The Golden Treasury
Friday January 15th 2010, 3:06 am
Filed under: Archeology,Patristics

More old gold found in another patristic-era Egyptian monastery. From Al Ahram:

An archaeological mission from the Polish Centre of Mediterranean Archaeology of Warsaw University excavating in a monastic building at Deir Al-Malah Monastery at Naqlun in Fayoum recently unearthed a decorated clay cup of Aswan production full of coins. The hoard consists of 18 gold coins and 62 fragments of coins, all of them provisionally dated to the Abbasid period.

Under the charred remains of a collapsed wall, archaeologists also uncovered a chandelier and a well-preserved oil lamp, both made of bronze.

“The whole treasure was found inside a room that seems to have been hastily abandoned during a fire,” said Woldzimierz Godlewski, head of the Polish mission. He added that the monastic complex of Naqlun was built in the early sixth century AD, while the area excavated this season dated to the seventh century and was destroyed by a massive fire in the eighth or at the beginning of the ninth century AD.


2 Comments so far
Leave a comment

Your post Heartland Patristics inspired me to write a note for my FB page and share some passages with my friends. Thanks!

The True Shape of the Universe
Share
Today at 2:10pm | Edit Note | Delete
There are no Coincidences
Everything has Significance.

Every so often something happens or someone says something that illuminates for us the true shape of the universe. Our daily lives—or the way we live them—render that shape obscure. But little moments of illumination serve to remind us of this seeming paradox: the world is not mundane.

I stumbled upon two wonderful vignettes from the website of lovely Patristics scholar Mike Aquilina and they touched me in the way that such things usually touch me:

I had spent much of the previous week trying to track down a copy of an extremely rare book, Kilian Healy’s The Assumption of Mary. (Go ahead, try and find one.) No luck whatsoever. The booksellers all say they have long waiting lists for that title.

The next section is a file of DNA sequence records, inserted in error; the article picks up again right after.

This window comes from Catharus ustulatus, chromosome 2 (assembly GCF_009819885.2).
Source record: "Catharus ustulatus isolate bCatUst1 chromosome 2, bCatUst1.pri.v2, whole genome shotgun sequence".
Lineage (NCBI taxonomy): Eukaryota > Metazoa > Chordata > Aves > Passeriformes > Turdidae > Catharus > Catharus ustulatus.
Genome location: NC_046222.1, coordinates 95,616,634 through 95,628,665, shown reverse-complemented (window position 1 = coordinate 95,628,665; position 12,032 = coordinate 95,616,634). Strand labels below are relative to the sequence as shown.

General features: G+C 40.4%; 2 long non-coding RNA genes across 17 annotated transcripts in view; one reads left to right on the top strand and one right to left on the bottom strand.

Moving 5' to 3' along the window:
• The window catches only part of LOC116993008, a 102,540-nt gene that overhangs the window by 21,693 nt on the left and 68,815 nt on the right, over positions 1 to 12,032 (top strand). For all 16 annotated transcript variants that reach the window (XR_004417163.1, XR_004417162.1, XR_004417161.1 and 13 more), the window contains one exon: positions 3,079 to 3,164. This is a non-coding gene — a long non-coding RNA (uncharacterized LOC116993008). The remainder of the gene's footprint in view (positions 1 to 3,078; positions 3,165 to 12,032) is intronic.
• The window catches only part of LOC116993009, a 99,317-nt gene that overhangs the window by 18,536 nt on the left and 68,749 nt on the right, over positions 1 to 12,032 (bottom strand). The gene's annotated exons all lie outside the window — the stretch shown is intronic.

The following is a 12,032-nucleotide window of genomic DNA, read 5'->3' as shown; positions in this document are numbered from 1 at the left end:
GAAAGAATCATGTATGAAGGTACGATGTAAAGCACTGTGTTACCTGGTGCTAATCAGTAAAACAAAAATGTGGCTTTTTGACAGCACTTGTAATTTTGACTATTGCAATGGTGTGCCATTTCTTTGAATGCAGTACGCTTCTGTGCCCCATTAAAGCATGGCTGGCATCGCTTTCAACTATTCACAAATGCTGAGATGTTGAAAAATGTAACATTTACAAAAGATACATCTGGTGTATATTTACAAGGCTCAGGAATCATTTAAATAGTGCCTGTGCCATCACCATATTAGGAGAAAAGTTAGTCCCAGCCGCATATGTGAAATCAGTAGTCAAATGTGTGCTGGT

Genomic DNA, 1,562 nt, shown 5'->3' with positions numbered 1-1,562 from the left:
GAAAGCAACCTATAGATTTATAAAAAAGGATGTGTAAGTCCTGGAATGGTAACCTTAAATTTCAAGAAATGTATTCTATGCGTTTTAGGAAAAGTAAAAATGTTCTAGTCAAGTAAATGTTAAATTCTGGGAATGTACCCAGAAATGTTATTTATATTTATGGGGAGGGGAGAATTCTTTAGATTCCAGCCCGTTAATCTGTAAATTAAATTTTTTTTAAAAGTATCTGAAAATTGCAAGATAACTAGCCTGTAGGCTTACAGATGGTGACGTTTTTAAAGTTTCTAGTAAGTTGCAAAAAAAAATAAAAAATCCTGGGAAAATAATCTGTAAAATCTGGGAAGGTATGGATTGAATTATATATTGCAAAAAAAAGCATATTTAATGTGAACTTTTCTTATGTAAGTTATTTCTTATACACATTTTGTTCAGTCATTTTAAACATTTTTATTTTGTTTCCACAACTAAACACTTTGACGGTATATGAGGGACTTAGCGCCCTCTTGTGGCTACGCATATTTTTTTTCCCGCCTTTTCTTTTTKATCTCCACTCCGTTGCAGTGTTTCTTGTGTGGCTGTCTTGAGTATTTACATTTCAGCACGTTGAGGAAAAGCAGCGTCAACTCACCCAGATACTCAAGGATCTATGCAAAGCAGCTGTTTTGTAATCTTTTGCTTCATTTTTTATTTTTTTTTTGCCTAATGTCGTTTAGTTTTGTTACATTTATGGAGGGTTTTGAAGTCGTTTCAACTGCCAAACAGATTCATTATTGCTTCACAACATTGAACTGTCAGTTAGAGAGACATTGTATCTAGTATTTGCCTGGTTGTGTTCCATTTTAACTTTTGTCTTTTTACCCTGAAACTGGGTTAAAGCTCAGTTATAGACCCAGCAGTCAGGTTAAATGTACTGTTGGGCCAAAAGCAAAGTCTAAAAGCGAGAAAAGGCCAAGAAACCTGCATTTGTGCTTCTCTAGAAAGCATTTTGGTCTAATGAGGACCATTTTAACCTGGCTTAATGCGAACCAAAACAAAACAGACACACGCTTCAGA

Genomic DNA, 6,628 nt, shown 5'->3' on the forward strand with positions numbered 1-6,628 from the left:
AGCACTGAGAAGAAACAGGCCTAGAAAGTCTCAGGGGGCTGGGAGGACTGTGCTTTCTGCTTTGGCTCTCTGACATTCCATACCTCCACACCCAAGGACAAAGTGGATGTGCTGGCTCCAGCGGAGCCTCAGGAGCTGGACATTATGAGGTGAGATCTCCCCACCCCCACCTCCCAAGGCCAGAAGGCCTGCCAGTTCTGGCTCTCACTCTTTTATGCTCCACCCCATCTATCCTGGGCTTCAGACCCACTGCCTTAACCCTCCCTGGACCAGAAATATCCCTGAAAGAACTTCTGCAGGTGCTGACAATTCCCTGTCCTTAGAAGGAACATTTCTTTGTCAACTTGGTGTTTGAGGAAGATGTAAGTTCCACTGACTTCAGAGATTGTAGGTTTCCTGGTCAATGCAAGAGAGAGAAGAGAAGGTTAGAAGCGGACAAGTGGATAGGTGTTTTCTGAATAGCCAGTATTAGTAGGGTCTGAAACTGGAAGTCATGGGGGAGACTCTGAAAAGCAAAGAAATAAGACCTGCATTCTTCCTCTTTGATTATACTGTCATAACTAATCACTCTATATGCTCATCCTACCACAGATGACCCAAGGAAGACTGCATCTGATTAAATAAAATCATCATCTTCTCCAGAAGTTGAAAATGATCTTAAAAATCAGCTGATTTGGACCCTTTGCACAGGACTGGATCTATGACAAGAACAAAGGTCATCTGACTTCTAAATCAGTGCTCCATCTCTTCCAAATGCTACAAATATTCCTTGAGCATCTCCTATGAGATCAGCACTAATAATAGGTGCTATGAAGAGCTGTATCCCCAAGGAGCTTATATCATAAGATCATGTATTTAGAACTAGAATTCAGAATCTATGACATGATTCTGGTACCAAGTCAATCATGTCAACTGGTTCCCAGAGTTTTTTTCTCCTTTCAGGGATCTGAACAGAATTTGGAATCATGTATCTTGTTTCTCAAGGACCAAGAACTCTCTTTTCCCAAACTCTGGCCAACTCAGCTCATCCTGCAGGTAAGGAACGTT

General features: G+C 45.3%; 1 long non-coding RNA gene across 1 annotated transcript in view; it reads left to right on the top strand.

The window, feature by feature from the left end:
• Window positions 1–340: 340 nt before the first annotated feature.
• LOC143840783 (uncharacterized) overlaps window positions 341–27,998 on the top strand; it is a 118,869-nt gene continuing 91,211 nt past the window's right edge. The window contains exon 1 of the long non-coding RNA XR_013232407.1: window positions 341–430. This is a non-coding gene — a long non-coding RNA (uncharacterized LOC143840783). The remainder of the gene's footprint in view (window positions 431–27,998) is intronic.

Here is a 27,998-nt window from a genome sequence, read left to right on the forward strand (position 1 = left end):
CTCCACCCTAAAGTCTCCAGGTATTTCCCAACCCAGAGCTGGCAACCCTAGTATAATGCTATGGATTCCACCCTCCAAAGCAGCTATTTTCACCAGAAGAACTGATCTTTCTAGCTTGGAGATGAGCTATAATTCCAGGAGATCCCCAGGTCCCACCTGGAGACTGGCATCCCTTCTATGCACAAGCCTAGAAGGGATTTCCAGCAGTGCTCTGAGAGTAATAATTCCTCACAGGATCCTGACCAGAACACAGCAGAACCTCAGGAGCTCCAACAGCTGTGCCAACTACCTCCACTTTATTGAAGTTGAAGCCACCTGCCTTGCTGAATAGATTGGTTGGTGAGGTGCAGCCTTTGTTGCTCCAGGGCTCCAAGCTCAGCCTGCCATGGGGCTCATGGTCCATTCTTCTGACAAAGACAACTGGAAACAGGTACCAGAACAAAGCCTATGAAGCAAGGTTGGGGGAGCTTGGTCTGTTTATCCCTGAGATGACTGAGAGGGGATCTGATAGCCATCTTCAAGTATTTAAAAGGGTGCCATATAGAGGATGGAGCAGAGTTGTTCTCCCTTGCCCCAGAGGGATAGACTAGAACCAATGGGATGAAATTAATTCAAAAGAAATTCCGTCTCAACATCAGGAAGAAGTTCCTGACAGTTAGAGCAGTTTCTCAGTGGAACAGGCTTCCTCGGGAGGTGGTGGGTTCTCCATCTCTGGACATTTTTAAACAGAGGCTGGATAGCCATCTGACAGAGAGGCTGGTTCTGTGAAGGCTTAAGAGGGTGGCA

So at Divine Treasures Sue is telling me how she and Lois just bought out the stock of another Catholic bookstore, and some of the books were pretty old. She pulls out one with a clearance tag — and guess what it is.
That’s right: Kilian Healy’s The Assumption of Mary. My eyes popped, and my jaw dropped. I thought to myself: “Oh, she’s just doing this because of my conversations last week.” Then I came to my senses: “Wait a minute … This woman didn’t know me last week!” My angel was winking at me.
Sue gave me the book. Life is so good.
Then this wonderful guy walks into the store — Iowan through and through, blue jeans and flannel shirt. He comes over to my book table and introduces himself. Turns out he’s a Des Moines priest running errands and getting car repairs on his day off. He bought several of my titles as gifts, so I instantly recognized him as a man of great wisdom, discernment, and sanctity. He told me about his ministry, covering several parishes and including several ethnic communities. He was so joyful and matter-of-fact about labor that seemed to me Herculean, if not outright Basilian.
As he was leaving with the books he’d bought, I said wryly: “Thanks for feeding my children.”
And he said, perfectly straight: “Thanks for feeding mine.” And, man, I got all choked up.
Remember to pray for Father Glen.

http://www.fathersofthechurch.com/2010/01/09/heartland-patristics/

Trivial? Small? Maybe. But the Apostle tells us:

“[God] chose the lowly things of this world and the despised things—and the things that are not—to nullify the things that are, so that no one may boast before him.”

1 Corinthians 1: 28-29.

And the Prophet of Carmel searched the mighty things but found his Lord elsewhere:

And [the Lord] said, Go forth, and stand upon the mount before the Lord.
And, behold, the Lord passed by, and a great and strong wind rent the mountains, and brake in pieces the rocks before the Lord;
but the Lord was not in the wind:
and after the wind and earthquake; but the Lord was not in the earthquake:
And after the earthquake a fire; but the Lord was not in the fire:
and after the fire
a still small voice.

3 Kings 19: 11-12.

Comment by Jeff 01.16.10 @ 3:40 pm

[...] More about gold, this time of the archeological variety. It reminds me of why I think, in the long run, gold will out: An archaeological mission from the Polish Centre of Mediterranean Archaeology of Warsaw University e…. [...]

Pingback by The Daily Eudemon 01.18.10 @ 4:47 am



Leave a comment
Line and paragraph breaks automatic, e-mail address never displayed, HTML allowed: <a href="" title=""> <abbr title=""> <acronym title=""> <b> <blockquote cite=""> <cite> <code> <del datetime=""> <em> <i> <q cite=""> <strike> <strong>

(required)

(required)